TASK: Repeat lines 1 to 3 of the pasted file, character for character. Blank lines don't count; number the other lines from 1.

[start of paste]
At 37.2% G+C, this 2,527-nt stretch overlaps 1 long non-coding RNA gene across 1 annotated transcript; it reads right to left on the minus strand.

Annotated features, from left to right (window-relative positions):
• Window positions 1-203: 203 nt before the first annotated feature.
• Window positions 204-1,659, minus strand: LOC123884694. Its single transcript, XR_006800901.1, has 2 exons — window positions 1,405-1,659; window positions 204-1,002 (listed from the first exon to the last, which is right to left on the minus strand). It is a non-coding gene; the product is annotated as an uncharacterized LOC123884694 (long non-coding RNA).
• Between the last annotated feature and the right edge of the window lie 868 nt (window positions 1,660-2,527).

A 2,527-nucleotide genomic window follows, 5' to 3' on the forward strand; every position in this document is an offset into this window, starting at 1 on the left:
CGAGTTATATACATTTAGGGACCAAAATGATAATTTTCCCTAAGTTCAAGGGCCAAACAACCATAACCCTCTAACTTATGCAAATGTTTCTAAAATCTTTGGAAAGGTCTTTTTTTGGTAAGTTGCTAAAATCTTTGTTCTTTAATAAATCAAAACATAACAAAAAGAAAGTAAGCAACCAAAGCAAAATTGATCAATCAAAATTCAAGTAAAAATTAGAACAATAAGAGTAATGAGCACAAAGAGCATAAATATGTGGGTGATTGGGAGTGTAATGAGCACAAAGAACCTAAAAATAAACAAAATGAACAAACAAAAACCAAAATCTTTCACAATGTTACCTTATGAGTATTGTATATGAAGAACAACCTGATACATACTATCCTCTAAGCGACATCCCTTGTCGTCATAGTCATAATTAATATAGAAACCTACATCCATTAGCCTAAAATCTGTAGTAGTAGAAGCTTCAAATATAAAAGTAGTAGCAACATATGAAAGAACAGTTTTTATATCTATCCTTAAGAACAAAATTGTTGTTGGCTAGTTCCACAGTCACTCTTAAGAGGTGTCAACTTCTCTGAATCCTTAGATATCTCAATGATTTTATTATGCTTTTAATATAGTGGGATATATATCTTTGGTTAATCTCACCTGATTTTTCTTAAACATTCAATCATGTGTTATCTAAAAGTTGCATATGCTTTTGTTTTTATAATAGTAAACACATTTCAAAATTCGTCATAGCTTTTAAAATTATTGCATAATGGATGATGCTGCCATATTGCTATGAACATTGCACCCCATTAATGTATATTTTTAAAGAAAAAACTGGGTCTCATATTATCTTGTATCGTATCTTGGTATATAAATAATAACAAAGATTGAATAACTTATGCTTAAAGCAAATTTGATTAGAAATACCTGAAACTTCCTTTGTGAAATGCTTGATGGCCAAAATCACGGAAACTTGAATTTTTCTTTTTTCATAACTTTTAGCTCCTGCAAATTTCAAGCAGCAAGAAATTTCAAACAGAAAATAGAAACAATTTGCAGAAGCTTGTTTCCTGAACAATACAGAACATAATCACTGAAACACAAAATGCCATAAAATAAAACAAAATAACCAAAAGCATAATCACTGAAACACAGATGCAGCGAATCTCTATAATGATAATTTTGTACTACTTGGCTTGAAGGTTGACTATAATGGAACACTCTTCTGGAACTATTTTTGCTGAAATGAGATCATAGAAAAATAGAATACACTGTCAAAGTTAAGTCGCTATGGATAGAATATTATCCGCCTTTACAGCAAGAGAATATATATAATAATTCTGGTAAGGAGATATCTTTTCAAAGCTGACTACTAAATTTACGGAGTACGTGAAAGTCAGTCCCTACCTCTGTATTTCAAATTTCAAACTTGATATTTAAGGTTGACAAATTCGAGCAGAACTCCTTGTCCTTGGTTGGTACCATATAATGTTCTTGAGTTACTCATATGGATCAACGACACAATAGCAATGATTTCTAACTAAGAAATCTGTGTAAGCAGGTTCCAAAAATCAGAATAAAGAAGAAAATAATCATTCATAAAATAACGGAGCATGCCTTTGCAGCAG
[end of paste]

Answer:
At 37.2% G+C, this 2,527-nt stretch overlaps 1 long non-coding RNA gene across 1 annotated transcript; it reads right to left on the minus strand.

Annotated features, from left to right (window-relative positions):
• Window positions 1-203: 203 nt before the first annotated feature.